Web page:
"It was just like these personalities are super cool, but they're also really good at the game, and that's what I want to be," Doublelift said. "I want to be really, really good but also have some sort of outspokenness to back it up. It just so happened that I was on a really toxic team, CLG, so I ended up having a really toxic personality."
He paused, shaking his head and laughing. At this part of Doublelift's arc, the bot-centric style of his teams, inevitably comes up in conversation, buoyed by rumors of his strong voice on every team he's been a part of, but particularly CLG.
"That wasn't actually me," he said. "I wasn't a toxic little kid actually. I think the thing that really stuck out to me is that if you're toxic but you're bad at the game, you're a pretty big clown. Everyone is just going to clown on you all the time."
Doublelift's personality has always been divisive, especially from his earlier years in the scene. In an infamous, bridge-burning written departure, Austin "Link" Shin, one of Doublelift's former CLG teammates, called him "The most outgoing and charismatic person I've really ever met. Good friend, yet a horrible teammate."
Former CLG support Steve "Chauster" Chau said in a response, "Doublelift is someone who can click accurately very fast. That is pretty much the most accurate summary of Doublelift that I can give you."
After describing their time together in a brief paragraph, Chauster summed up his time with Doublelift thusly: "Tl;dr I taught Doublelift how to lane; could not teach him how to play the game."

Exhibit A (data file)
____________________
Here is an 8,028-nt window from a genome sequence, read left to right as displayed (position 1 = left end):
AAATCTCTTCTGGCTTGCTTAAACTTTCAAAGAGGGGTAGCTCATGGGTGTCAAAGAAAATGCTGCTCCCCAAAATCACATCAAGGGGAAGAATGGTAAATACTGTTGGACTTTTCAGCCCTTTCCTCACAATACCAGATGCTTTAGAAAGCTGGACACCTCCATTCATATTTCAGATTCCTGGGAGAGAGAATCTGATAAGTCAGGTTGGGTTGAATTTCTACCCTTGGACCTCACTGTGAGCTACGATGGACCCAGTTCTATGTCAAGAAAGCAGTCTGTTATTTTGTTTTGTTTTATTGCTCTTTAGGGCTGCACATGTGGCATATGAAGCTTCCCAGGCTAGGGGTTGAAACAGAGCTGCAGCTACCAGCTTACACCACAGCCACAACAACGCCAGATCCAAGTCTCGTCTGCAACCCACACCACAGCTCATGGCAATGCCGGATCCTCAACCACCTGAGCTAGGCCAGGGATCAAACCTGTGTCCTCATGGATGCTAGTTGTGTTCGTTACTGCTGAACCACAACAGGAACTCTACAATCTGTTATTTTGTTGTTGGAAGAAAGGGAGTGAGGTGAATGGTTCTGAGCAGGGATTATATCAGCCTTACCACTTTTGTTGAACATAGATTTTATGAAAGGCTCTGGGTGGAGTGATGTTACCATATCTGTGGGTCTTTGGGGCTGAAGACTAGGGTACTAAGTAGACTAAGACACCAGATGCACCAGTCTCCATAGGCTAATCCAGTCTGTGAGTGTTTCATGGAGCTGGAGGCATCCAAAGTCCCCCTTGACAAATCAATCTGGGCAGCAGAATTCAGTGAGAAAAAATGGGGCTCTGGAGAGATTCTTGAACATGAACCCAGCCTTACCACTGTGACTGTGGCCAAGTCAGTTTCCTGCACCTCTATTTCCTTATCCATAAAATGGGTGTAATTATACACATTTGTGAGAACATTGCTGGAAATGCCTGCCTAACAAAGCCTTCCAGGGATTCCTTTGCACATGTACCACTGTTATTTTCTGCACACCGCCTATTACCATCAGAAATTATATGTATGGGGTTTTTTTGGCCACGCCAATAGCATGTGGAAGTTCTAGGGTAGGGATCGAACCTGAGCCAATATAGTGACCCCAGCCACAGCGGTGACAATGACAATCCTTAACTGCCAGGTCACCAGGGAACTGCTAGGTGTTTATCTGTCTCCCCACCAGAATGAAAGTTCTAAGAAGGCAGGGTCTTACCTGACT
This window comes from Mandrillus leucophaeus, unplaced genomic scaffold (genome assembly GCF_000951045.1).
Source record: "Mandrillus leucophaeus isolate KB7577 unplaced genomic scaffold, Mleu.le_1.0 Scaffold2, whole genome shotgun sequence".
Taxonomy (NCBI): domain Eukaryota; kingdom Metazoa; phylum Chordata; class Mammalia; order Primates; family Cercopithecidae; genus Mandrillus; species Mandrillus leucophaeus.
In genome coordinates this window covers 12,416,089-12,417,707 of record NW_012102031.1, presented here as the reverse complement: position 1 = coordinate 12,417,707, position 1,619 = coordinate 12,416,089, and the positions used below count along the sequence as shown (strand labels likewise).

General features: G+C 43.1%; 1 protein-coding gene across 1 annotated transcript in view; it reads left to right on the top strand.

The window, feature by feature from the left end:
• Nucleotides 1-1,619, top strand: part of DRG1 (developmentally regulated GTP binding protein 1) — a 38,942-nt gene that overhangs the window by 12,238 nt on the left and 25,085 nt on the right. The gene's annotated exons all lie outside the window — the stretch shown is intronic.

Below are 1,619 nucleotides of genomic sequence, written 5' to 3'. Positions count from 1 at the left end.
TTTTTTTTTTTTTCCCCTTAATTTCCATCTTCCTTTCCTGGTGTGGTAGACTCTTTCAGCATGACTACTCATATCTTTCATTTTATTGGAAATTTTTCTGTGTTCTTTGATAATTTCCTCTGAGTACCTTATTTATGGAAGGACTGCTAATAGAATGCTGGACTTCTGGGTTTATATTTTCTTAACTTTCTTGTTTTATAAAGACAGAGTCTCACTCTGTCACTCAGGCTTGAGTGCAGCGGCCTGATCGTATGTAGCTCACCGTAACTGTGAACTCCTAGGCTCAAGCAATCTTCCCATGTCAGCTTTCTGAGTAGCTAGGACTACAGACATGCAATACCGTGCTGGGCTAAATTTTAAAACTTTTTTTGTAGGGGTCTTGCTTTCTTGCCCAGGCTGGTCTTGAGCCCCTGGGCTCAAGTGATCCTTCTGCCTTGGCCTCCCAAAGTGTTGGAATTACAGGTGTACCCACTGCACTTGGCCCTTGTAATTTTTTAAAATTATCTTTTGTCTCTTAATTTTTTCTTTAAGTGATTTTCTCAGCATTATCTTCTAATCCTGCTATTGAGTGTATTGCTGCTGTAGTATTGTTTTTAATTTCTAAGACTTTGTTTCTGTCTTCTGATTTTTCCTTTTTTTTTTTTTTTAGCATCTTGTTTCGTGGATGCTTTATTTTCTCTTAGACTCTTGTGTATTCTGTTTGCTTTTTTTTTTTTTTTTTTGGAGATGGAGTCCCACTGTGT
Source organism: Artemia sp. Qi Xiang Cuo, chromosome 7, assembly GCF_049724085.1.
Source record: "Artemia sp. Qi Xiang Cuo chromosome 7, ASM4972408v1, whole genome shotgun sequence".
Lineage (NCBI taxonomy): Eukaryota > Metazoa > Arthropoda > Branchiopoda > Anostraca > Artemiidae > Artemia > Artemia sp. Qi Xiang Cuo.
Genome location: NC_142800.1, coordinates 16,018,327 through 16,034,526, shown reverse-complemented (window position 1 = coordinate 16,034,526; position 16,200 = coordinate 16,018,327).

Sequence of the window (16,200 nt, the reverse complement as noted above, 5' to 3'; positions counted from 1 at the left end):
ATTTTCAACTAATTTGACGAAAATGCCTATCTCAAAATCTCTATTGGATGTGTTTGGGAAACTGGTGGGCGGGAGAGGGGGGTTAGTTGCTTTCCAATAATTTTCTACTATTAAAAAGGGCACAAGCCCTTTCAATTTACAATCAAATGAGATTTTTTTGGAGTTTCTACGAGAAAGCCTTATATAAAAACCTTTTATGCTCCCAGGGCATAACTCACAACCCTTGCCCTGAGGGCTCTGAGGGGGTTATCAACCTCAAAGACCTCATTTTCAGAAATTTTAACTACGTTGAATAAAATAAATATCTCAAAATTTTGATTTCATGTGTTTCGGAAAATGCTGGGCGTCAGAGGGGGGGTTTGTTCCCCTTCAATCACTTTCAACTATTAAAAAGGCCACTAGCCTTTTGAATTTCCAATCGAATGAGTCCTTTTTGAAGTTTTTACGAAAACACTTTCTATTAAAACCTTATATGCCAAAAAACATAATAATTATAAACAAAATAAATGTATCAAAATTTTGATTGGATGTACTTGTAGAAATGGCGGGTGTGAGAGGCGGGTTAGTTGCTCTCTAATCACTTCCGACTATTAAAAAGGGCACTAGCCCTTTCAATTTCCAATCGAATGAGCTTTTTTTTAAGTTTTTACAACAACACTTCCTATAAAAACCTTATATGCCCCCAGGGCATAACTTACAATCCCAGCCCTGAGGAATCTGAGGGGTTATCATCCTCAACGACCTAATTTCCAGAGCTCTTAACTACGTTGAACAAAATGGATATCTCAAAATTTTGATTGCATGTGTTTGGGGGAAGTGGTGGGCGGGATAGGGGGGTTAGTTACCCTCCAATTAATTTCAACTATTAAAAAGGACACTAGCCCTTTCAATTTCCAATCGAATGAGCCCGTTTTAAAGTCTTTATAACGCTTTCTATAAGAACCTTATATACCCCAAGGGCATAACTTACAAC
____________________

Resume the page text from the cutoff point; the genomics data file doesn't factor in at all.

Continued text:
Part of that public perception and his teammates' opinions might have stemmed from Doublelift's youth, he said, although his attitude didn't differ all that much from other burgeoning pros at the time.
"I super-grinded solo queue because I loved streaming and I loved playing the game," Doublelift said. "I was a little kid, and that was my life. Other people, they're going to college, they have jobs, they have girlfriends and stuff and I'm just like, 'I'm 18 years old, and I've got nothing else to do, so I'm just going to play League. And if my teammates suck, I'm going to yell at them.' That was the way to do it."
He laughed. The majority of Doublelift's time on CLG was in an era where the game itself was coming into its own. Most teams didn't have coaches, and the ones that did frequently struggled to earn respect from their own players.
"We kind of coached each other," Doublelift said. "If you were the guy who was playing the most solo queue, you'd be like, 'Well, why aren't you playing more solo queue?' You'd get into this argument, and then you'd find a middle ground. That was where motivation came from: bickering with your teammates. You don't want to be the s---tiest player on the team or else you'll get kicked."
There's a distinct line drawn between CLG Doublelift and his time on both Team SoloMid and Team Liquid. It's accompanied by the sense that he's matured significantly in that time frame. His career with TSM and Team Liquid from 2016 to today has now dwarfed the narrative of his time on CLG.
Winning has a lot to do with that.
At one point, "Doublelift's trophy case" was a memetic subreddit, crafted so that visitors could see the automatically generated Reddit tagline "There doesn't seem to be anything here." For the past four years, though, Doublelift has represented North America at the world championship. He has won seven total LCS titles: one with CLG, two with TSM and four with Team Liquid.